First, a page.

• Improving access to and ensuring long- term sustainable payment of patient navigation services. Patient navigation has become increasingly recognized for improving patient outcomes, reducing unnecessary treatment costs and increasing patient satisfaction. However, patient navigation is still absent or limited in many cancer programs and hospital settings due to cost concerns and a lack of long-term funding to pay for these services. Instead, patient navigation programs are often financed via short-term funding like private or governmental grants. ACS CAN supports and advocates to improve health equity by increasing access to quality cancer care among communities that have been under-resourced by extending the reach of navigation services. The expansion and sustainability of patient navigation services will only be achieved by ensuring that these services can be paid for the long term, thereby ensuring everyone everywhere will have access to the patient navigation services needed to ensure better patient experience and outcome due to a cancer diagnosis.

In Their Own Words: Experience with Costs and Debt

The American Cancer Society Cancer Action Network (ACS CAN) gives voice to people with cancer and survivors on critical public policy issues that affect their lives. In February 2022 we conducted a survey of cancer survivors on cost and debt issues. Hispanic cancer survivors told us they had problems affording treatment, dealing with worry and anxiety and medical debt.14

Problems affording treatment

It was difficult to afford my health care expenses. 32%

The cost of a treatment influences whether I get a treatment that my health care provider recommends. 46%

I delayed or did not pay other household expenses (like utility bills) to use the money for health care costs instead. 16%

Medical debt

I have current or past medical debt associated with my cancer care. 71%

  • I have been contacted by a collections agency about debt related to my cancer care. 67%*
  • I declared bankruptcy due to health care costs or debts. 9%*

*Note: This is the percentage of survey respondents who indicated they hav

Worry and anxiety

I am concerned about my ability to pay for current or future health care costs related to my cancer. 85%

I am concerned about incurring new debt for my cancer care. 84%


  1. Agency for Healthcare Research and Quality: Medical Expenditure Panel Survey, 2018-2019. Public-use data file and documentation. Retrieved from: July 2022.

  2. Zhao J, Miller KD, Islami F, et al. Racial/Ethnic Disparities in Lost Earnings From Cancer Deaths in the United States. JNCI Cancer Spectrum. 2020;4(pkaa038). doi:10.1093/jncics/pkaa038.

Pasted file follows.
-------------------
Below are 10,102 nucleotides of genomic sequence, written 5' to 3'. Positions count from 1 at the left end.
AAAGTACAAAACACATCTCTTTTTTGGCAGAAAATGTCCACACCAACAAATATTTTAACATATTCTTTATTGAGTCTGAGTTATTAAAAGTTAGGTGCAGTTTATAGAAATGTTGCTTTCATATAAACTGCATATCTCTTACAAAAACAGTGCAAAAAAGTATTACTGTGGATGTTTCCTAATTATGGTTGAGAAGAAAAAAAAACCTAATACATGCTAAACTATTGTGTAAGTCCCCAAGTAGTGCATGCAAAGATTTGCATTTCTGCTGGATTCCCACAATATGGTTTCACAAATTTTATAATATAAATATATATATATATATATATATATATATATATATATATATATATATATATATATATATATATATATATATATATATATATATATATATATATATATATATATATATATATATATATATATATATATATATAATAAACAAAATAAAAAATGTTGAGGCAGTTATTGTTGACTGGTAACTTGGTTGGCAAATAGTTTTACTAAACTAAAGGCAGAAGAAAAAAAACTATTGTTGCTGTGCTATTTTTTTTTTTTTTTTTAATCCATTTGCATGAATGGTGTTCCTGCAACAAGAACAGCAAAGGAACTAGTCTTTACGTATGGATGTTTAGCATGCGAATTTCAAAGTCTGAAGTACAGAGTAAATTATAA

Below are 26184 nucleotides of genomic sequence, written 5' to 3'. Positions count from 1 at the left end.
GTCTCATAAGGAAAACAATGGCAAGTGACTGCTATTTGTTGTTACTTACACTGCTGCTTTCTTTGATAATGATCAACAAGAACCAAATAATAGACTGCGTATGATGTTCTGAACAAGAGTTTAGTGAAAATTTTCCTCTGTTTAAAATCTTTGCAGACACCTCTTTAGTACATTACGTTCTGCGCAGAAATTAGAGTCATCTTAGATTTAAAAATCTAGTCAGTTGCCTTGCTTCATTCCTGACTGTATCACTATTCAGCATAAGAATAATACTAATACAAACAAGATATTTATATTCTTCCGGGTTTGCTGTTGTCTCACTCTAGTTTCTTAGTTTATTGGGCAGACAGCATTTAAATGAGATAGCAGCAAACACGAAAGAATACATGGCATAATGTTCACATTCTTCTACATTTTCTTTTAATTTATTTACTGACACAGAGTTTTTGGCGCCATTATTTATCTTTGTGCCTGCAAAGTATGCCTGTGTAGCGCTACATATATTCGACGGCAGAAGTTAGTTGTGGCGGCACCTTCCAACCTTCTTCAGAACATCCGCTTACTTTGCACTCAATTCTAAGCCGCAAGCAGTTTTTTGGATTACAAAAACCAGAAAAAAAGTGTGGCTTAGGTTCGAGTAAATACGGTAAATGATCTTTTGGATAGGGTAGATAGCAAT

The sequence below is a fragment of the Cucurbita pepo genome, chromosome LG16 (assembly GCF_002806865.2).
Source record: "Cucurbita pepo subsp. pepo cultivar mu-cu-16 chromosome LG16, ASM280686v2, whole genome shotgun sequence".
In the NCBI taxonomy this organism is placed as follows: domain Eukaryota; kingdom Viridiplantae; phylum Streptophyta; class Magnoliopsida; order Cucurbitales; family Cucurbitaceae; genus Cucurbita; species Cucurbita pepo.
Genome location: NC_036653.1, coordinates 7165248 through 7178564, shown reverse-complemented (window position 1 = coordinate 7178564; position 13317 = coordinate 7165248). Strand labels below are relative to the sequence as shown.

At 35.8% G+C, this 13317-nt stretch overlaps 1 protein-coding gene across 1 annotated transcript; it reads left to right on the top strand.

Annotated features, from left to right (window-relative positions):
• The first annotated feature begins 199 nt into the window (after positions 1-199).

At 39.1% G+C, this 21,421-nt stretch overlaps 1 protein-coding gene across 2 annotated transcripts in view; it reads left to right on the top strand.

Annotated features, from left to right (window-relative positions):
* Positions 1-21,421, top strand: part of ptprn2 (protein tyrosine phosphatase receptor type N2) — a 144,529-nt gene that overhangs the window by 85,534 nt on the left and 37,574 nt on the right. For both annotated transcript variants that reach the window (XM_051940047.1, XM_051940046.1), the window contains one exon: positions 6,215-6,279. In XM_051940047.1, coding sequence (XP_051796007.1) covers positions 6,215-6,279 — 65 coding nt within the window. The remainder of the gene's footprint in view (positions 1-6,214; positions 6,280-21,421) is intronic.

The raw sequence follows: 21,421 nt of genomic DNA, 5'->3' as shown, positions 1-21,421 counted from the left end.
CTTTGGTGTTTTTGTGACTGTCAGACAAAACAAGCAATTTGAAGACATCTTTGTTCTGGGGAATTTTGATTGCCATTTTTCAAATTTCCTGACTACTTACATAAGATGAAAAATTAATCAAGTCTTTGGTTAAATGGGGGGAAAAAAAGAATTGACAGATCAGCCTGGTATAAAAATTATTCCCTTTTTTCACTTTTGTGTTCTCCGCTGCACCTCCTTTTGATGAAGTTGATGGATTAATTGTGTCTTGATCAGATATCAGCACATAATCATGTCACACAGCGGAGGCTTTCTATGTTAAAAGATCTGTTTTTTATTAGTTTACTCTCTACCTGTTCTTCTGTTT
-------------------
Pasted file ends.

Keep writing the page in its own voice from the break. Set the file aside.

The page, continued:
3. Source for all data in this section: American Cancer Society. Cancer Facts & Figures for Hispanic/Latino People 2021-2023. Atlanta: American Cancer Society, Inc. 2021.

  4. Mallin K, Browner A, Palis B, et al: Incident cases captured in the national cancer database compared with those in U.S. Population based central cancer registries in 2012-2014. Ann Surg Oncol 26:1604-1612, 2019.

  5. Zheng, S; Ren, ZJ; Heineke, J; Geissler, KH. Reductions in Diagnostic Imaging with High Deductible Health Plans. Medical Care. February 2016 - Volume 54 - Issue 2 - p 110–117. doi: 10.1097/MLR.0000000000000472.

  6. Zheng Z, Jemal A, Banegas MP, Han X, Yabroff KR. High-Deductible Health Plans and Cancer Survivorship: What Is the Association With Access to Care and Hospital Emergency Department Use?. J Oncol Pract. 2019 Aug 8;:JOP1800699. doi: 10.1200/JOP.18.00699. [Epub ahead of print] PubMed PMID: 31393809.

  7. Wharam JF et al. Vulnerable And Less Vulnerable Women In High-Deductible Health Plans Experienced Delayed Breast Cancer Care. March 2019. Health Affairs.

  8. National Center for Health Statistics: National Health Interview Survey, 2019- 2020. Public-use data file and documentation. Retrieved from: July 2022.

  9. Ekwueme DU, Zhao J, Rim SH, de Moor JS, Zheng Z, Khushalani JS, Han X, Kent EE, Yabroff KR. Annual Out-of-Pocket Expenditures and Financial Hardship Among Cancer Survivors Aged 18-64 Years - United States, 2011-2016. MMWR Morb Mortal Wkly Rep. 2019 Jun 7;68(22):494-499. doi: 10.15585/mmwr. mm6822a2. PMID: 31170127; PMCID: PMC6553808.

  10. United States Census Bureau, Current Population Survey, 2020 and 2021 Annual Social and Economic Supplements.

  11. Agency for Healthcare Research and Quality: Medical Expenditure Panel Survey, 2018-2019. Public-use data file and documentation. Retrieved from: July 2022.

  12. Ibid.

  13. Note that all differences between populations presented in this graphic are statistically significant. Source for all data in this section: National Center for Health Statistics: National Health Interview Survey, 2019-2020. Public-use data file and documentation. Retrieved from: nhis/2020nhis.htm. July 2022.

  14. Survivor Views web survey, May 16-26, 2022, 2,611 cancer patients and survivors nationwide including 1,370 oversampled by race, ethnicity, and income.

  15. Veenstra CM, Regenbogen SE, Hawley ST, Abrahamse P, Banerjee M, Morris AM. Association of Paid Sick Leave With Job Retention and Financial Burden Among Working Patients With Colorectal Cancer. JAMA. 2015 Dec 22 29;314(24):2688-90. doi: 10.1001/jama.2015.12383. PubMed PMID: 26717032.

  16. Veenstra, C.M., Abrahamse, P., Wagner, T.H., Hawley, S.T., Banerjee, M. & Morris, A.M. (2018). Employment Benefits and Job Retention: Evidence Among Patients With Colorectal Cancer. Cancer Med. 2018 Mar; 7(3): 736–745. doi: 10.1002/cam4.1371.

  17. Goodman, Julia M., Richardson, Dawn M. (2022). ”Access to paid family and medical leave in the U.S. not equitable across race, ethnicity”, UC Berkeley Public Health.

Support for this project was provided by Bristol Myers Squib.